Sound — 6
There is a menacing affliction from which many bands suffer, and its effects can be devastating to the ear. The issue at hand? Monotony -- choruses and verses that become so tiresome that the music becomes downright painful. On Boy Kill Boy's latest CD Civilian, almost every song is tainted by repetitiveness, which slowly but surely grates on a listener's ears. There are just so many times you can hear the same lyrical line repeated until you just have to turn the CD player off. The unfortunate thing is that there are inspired keyboard parts throughout much of Civilian, but the instrumental creativity is quickly overshadowed by seemingly never-ending choruses. England's Boy Kill Boy (vocalist/guitarist Chris Peck, bassist Kev Chase, drummer Shaz Mahmood, and keyboardist Pete Carr) has recorded some songs on the latest album that don't use the same line ten to twenty times in a row (slight exaggeration, but not by that much), but even these tracks can't really salvage the album. Keyboardist Clark's work is hands-down the best part of Civilian. He is able to catch your attention right from the start of songs like Killer, which features a computer-like keyboard effect that is definitely a distinctive intro. Clark's ability to create inspired, unique keyboard parts almost keep the band's songs afloat when the lyrics keep rearing their ugly head. Backed by a solid rhythm section, the musical arrangement is a refreshing aspect in an album that does not deviate from a set formula. Vocalist Peck should be given credit for his pleasing vocal style, which features a defined vibrato and a wide range. On the opening track Back Again, Peck is at his best with a passionate, emotional delivery. But as the record goes forward, his strong vocals are used primarily for repeating line after line in the same fashion. Even the best vocalist can become tiresome when you're forced to hear him sing the same line over and over again -- and the album's monotony is just too distracting to appreciate any talent that might seep out.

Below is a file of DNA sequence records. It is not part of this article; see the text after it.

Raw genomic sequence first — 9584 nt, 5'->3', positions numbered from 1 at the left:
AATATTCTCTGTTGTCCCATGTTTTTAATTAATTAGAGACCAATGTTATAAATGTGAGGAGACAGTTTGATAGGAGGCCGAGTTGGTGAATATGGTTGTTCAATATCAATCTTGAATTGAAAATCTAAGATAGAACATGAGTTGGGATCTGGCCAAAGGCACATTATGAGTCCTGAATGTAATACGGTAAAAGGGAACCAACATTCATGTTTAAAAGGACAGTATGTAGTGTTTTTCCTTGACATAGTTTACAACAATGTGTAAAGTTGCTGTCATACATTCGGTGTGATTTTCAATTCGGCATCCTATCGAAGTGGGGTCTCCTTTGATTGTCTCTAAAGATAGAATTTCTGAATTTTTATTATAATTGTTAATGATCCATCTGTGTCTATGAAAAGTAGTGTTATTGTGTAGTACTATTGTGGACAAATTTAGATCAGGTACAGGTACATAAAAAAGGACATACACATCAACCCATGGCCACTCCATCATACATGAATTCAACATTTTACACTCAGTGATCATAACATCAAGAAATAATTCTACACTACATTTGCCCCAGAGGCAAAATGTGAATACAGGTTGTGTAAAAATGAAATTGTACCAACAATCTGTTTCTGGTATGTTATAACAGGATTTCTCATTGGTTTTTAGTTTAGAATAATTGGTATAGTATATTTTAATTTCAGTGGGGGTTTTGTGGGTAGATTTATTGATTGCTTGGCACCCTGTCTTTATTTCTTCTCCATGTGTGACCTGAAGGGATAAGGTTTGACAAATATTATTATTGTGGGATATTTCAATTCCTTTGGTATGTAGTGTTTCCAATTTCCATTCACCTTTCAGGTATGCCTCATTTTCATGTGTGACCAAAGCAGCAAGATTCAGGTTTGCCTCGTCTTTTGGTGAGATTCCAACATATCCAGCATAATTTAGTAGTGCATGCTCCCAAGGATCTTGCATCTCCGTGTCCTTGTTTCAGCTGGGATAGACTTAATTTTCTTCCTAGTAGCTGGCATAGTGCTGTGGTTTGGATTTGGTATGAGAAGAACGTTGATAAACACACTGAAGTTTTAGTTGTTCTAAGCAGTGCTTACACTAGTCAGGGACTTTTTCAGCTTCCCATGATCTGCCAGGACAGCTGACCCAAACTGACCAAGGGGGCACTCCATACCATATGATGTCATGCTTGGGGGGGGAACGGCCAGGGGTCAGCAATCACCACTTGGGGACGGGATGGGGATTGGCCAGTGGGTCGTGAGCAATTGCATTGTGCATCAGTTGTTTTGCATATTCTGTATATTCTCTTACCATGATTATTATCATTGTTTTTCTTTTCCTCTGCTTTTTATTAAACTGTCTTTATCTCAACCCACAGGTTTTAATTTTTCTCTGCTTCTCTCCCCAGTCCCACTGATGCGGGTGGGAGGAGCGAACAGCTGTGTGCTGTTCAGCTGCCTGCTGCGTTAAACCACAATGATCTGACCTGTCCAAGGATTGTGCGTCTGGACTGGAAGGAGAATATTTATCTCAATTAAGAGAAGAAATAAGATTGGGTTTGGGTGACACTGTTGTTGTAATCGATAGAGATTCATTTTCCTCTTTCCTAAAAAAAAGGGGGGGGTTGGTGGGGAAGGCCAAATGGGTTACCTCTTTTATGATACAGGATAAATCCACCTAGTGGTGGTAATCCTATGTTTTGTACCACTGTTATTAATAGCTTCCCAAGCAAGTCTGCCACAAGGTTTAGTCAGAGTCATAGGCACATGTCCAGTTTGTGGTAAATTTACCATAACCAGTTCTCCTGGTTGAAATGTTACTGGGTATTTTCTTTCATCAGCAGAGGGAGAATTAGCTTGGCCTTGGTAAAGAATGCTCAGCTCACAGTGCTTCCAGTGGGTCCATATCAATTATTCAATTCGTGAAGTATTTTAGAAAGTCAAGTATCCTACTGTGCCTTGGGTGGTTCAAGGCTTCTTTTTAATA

Lyrics — 5
Boy Kill Boy seems to be fond of repeating lyrics. Having a few songs that follow this trend might be acceptable, but it is sheer overkill on Civilian. From the very start of Six Minutes, listeners are immediately hit with a barrage of monotonous lyrics. Pecks sings, Six weeks on the way; So get up and get up and get up and get up and get up and get up and get up... It goes on a bit more from there if you have the courage to withstand it. With the track On And On, the lyrics absolutely do go on and on and on. Peck sings, Closer than you ever knew; on and on and on and on; Closer than you ever wanted; on and on and on and on. Perhaps the band's fans won't mind this lyrical style, but writing songs in this fashion just does not leave a positive impression. The repeating words become way too distracting, taking away from any of the creative aspects that a track might possess.
Overall Impression — 6
The band is not devoid of talent, and some listeners might like the simple, catchy tunes that often feel a bit like they're straight from the '80s New Wave genre. When you hear the opening track Back Again, you're likely to be struck with this impression. With Peck's vocals, which have a smooth quality a la Morrissey at times, this retro quality would have been a fun trip. Unfortunately, the band becomes it's own worst enemy by refusing to let up on the same formula in most every song. If the band can branch out lyrically and create more distinction between each line sung, it has a great chance of offering some enjoyable songs. But for right now, Boy Kill Boy's latest CD does not cast the band in a good light. The band's members do show they have a good handle on their instruments, so let's hope that they will venture out more into the lyrical world next time around.